China steps up efforts to calm investor jitters; markets rebound
In Hong Kong, the Hang Seng Index jumped 2.7%, and the Hang Seng Tech Index, the target of heavy selling earlier in the week, soared 6.8%, but is still down 5.3% for the week. The gains came after the securities regulator on Wednesday night held a meeting with executives of top global investment banks with an aim to calm financial markets nerves, people familiar with the matter told Reuters.
China stepped up attempts to calm frayed investor nerves after a wild markets rout this week by telling foreign brokerages not to "overinterpret" its latest regulatory actions, setting the stage for a rebound in beaten-down stock on Thursday.
Chinese state media also joined in to say yuan-denominated assets in the country remained attractive and that short-term market panic did not represent long-term value. By midday, China's blue-chip CSI300 index gained 1.4% but was still down over 5% so for the week. The Shanghai Composite Index rose 1%, reducing the week's loss to 4.3%.
Shenzhen's start-up board ChiNext jumped 4.1%, recouping much of this week's savage losses. In Hong Kong, the Hang Seng Index jumped 2.7%, and the Hang Seng Tech Index, the target of heavy selling earlier in the week, soared 6.8% but is still down 5.3% for the week.
The gains came after the securities regulator on Wednesday night held a meeting with executives of top global investment banks with an aim to calm financial markets nerves, people familiar with the matter told Reuters. The meeting added to official efforts to shore up investor confidence, which has been dented by Beijing's sweeping regulatory actions that hit firms in the $120 billion private tutoring sector and technology behemoths.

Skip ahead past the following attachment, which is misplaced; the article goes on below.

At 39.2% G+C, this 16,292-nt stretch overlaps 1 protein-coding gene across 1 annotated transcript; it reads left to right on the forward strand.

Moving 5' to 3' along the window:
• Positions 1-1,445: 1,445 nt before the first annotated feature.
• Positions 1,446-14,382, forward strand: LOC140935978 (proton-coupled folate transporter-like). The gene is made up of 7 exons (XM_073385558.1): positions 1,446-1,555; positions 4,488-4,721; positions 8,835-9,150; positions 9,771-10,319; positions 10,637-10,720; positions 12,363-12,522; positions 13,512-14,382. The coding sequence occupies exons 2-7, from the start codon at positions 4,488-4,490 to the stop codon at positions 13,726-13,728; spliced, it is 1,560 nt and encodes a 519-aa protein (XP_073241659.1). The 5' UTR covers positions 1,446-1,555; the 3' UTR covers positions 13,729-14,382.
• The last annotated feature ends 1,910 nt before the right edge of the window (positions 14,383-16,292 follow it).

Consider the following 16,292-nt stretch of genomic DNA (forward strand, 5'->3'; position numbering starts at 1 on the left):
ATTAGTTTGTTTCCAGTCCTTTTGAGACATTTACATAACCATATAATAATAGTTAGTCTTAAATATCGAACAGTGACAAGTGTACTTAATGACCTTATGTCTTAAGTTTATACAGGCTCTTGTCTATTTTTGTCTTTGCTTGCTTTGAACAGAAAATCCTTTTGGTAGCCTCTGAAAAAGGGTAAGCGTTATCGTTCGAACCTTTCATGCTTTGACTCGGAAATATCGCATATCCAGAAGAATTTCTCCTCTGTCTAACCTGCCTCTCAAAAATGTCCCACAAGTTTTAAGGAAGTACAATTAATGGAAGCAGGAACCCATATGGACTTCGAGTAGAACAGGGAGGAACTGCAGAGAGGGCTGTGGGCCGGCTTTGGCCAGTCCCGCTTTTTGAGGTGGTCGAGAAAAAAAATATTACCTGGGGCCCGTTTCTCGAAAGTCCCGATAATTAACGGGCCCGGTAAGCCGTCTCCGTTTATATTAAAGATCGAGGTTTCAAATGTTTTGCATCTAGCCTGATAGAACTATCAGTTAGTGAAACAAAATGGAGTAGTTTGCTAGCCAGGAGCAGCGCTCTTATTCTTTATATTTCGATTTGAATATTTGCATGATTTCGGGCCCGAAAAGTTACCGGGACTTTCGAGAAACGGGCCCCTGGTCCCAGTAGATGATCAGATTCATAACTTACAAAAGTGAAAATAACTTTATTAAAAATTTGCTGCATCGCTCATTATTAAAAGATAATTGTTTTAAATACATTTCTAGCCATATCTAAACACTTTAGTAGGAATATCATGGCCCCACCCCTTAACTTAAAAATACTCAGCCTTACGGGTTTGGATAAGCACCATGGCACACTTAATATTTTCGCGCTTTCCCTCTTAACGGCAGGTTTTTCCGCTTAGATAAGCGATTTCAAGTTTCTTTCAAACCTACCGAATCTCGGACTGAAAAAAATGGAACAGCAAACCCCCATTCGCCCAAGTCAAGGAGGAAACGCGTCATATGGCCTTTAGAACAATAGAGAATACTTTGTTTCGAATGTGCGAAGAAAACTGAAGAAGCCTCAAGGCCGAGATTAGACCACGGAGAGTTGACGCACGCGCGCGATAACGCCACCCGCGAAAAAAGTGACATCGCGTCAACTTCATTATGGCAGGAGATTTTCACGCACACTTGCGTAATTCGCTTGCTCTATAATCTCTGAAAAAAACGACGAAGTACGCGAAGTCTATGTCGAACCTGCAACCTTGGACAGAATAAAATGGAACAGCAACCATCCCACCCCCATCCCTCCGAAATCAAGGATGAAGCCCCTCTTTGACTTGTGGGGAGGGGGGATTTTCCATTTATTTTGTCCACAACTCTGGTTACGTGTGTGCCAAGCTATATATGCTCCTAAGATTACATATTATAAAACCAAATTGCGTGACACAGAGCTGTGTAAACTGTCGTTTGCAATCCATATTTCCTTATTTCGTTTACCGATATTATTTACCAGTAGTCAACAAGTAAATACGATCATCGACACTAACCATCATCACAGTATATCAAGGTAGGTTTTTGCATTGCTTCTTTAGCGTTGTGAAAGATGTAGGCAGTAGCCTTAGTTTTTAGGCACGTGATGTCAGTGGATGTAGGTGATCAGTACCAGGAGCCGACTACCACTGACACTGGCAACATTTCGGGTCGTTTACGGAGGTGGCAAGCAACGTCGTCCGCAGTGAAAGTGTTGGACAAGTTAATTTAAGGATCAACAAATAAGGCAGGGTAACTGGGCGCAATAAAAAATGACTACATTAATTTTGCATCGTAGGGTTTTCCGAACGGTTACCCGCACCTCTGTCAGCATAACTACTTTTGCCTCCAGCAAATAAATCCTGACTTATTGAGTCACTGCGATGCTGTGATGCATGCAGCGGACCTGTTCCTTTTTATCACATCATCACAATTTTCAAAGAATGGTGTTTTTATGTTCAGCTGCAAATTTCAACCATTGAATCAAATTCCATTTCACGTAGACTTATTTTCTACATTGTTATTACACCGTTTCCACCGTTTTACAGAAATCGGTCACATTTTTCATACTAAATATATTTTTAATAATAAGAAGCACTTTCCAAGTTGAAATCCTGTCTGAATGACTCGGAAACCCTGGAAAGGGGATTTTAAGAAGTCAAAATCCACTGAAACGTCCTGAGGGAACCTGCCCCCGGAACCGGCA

"This is more to calm the market to isolate the education industry and not to overinterpret it," said one of the people, who has knowledge of the meeting held by China Securities Regulatory Commission (CSRC) vice-chairman Fang Xinghai. At the meeting, Fang told the bankers that official policies would be rolled out more steadily in the country to avoid sharp volatility in the global markets, said another person.
Executives from investment banks Credit Suisse, Goldman Sachs, JPMorgan, and UBS, among others, attended the meeting, said the people, who declined to be named as they were not authorized to speak to the media. The regulator only invited those foreign brokerages with existing licenses to operate in the country, said a separate person with knowledge of the meeting.
CSRC and Credit Suisse did not immediately respond to Reuters' request for comment. Representatives at Goldman, JPMorgan, and UBS declined to comment. Bloomberg first reported the development on Wednesday. The meeting followed a brutal sell-off in shares of Chinese companies this week after investors were spooked by Beijing's rules that ban for-profit tutoring in core school subjects.
The new rules for the private education companies closely followed China's antimonopoly campaign against technology giants and new regulations for home-grown companies looking to list overseas. Beijing, however, has stepped up efforts to soothe investor nerves over the last couple of days amid concerns that a sharp sell-off in equities could have a spillover effect to other asset classes, including bonds and foreign exchange.
The state-backed China Daily said Beijing remained supportive of domestic companies seeking to list overseas and that regulators would soon unveil more measures to further open capital market to foreign entities.
(This story has not been edited by Devdiscourse staff and is auto-generated from a syndicated feed.)